FOR THE SECOND TIME this year, the City of Portland is looking to use state-owned property to help deal with homeless camps.
As first reported by the Mercury, Mayor Charlie Hales' office plans to take control of two parcels of land that abut the Hazelnut Grove encampment near North Greeley and Interstate. The Oregon Department of Transportation (ODOT) says it will give the plots away for free.
The city already owns much of the land Hazelnut Grove sits on, but newcomers have flocked to the area in recent months, leading to occasional theft and assaults. Once it acquires the state land, the city will sweep those new campers, and issue a permit to Hazelnut Grove for a maximum 40 people, according to Hales' chief of staff, Josh Alpert.
That would create new legitimacy for Hazelnut Grove, making it the city's third permitted homeless camp. It also leaves questions about what happens to the people who are swept.
"It won't be full of people," Alpert says. "We're creating a system here."
Earlier this year, the city bought a plot of land in Southeast Portland from ODOT, hoping to move the homeless rest area Right 2 Dream Too to the site. DIRK VANDERHART
MULTNOMAH UNIVERSITY, a tiny Christian school in Northeast Portland, has broken its silence about its petition to legally discriminate against transgender students.
The school refused to comment for a story published in the Mercury last week, detailing a decades-old federal exemption Multnomah won that allows it to discriminate against gay and lesbian students—and a new push to have that exemption extended to allow discrimination on the basis of gender identity. But on Friday—as it faced angry reactions and prepared for a small protest outside its gates—the school issued a statement to media acknowledging its request and claiming, in part, that "Multnomah University does not discriminate on the basis of sexual orientation."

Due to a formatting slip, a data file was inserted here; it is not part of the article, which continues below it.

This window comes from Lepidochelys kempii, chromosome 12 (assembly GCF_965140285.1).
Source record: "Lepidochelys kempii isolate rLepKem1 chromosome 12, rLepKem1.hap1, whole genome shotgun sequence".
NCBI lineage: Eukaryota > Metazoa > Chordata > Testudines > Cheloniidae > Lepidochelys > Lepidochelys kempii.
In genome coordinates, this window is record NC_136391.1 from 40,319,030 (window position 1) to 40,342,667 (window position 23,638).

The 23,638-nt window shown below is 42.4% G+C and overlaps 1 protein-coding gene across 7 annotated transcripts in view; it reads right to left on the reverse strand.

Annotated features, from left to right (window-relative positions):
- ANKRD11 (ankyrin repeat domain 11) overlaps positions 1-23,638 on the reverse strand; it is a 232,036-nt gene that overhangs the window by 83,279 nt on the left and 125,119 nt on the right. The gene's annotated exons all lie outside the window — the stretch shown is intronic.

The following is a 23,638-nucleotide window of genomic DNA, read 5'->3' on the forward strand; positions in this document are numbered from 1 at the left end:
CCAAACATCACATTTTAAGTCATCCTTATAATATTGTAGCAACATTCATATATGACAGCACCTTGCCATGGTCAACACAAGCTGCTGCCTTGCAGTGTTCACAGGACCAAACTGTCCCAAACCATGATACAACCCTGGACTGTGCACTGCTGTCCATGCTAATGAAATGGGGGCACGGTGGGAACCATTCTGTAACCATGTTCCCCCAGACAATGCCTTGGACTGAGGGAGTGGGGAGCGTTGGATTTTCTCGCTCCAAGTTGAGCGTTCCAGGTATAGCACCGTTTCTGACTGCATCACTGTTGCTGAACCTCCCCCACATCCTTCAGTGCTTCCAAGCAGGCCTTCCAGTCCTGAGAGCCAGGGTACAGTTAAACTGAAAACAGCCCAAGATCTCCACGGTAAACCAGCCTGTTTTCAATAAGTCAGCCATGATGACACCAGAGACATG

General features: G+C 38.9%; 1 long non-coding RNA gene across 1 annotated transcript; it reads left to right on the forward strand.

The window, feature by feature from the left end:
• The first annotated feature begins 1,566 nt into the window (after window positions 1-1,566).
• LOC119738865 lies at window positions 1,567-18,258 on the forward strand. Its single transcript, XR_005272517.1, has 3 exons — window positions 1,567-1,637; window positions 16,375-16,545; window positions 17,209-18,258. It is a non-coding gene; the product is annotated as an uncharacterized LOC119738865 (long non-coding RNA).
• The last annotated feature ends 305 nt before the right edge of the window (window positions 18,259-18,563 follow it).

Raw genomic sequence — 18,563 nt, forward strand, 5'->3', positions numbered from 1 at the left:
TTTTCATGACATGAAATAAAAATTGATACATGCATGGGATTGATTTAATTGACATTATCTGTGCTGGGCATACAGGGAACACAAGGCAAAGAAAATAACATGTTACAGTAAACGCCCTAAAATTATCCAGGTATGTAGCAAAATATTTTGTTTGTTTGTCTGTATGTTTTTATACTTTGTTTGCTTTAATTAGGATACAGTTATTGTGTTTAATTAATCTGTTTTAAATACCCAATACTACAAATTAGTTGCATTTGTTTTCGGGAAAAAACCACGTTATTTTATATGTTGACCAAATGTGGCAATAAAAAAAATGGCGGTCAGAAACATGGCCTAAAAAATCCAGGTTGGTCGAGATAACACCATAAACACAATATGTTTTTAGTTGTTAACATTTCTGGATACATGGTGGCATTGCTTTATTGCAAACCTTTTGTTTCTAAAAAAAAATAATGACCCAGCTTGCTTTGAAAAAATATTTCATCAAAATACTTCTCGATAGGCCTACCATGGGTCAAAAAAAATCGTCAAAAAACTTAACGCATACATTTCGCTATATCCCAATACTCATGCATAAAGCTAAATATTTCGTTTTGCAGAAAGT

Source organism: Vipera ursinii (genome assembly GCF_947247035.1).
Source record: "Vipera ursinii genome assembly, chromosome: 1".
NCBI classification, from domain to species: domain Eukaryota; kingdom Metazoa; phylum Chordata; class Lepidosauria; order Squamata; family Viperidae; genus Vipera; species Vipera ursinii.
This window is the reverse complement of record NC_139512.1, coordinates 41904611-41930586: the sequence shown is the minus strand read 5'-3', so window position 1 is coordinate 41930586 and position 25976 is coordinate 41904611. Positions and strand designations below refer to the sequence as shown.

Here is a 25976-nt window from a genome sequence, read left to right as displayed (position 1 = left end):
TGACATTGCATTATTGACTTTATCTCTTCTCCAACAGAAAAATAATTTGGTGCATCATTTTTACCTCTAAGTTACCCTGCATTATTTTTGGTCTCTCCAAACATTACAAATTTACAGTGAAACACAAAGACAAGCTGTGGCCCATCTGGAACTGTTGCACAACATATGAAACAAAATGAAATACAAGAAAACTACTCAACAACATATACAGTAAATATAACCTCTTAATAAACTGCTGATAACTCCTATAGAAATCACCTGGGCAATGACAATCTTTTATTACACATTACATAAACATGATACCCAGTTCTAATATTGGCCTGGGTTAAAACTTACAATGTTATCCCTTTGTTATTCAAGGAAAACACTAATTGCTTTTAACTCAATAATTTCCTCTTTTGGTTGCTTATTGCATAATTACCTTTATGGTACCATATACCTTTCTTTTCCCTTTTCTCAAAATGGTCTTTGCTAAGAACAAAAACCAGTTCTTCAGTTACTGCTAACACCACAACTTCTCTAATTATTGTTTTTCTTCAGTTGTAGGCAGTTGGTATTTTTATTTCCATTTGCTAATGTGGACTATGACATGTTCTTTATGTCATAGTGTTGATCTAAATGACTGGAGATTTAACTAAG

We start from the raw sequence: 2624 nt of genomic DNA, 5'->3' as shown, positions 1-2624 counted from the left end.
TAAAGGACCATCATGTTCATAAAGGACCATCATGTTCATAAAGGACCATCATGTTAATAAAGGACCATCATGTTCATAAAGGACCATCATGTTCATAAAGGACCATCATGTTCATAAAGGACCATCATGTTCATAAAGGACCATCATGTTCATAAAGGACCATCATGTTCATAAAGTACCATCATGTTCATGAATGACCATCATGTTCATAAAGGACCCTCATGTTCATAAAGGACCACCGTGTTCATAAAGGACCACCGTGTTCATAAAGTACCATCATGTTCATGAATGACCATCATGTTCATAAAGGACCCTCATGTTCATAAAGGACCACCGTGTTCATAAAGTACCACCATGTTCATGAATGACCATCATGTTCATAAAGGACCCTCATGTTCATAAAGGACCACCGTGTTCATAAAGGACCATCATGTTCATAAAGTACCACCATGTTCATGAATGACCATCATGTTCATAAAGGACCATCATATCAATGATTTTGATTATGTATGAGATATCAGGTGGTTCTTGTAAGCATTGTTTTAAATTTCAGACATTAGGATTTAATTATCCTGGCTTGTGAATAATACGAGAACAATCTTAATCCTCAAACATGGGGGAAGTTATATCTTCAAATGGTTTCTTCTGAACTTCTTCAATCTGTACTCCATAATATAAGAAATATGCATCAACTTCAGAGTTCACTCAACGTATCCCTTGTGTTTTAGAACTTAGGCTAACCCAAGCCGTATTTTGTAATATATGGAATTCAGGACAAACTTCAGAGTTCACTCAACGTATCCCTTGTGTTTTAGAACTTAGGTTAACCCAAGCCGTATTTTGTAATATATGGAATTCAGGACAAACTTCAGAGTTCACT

That's not actually true, the school's president later conceded. The school allows gay students, says President G. Craig Williford, but would kick out any gay or lesbian students who got married (since that would suggest they're having sex with their husband or wife, which Multnomah won't tolerate from gay couples).
"Yes, you could call it discriminating on the basis of same-sex marriage," Williford says. DVH
COUNTY COMMISSIONER Jules Bailey wants to be mayor. Now we know one person who'd like to be Jules Bailey.
Eric Zimmerman, chief of staff to Multnomah County Commissioner Diane McKeel, announced December 10 he'll vie for Bailey's seat next year. Zimmerman's a 31-year-old Iraq War veteran, and member of the LGBTQ community, who says his experience with the county's bureaucracy makes him a qualified candidate.
Interestingly, Zimmerman's also a Bailey ally—he's the commissioner's alternate, should Bailey leave office early—and a vocal supporter of Oregon Treasurer Ted Wheeler, who's also running for mayor.
"They're both great," says Zimmerman, who says he won't endorse in the mayoral race. DVH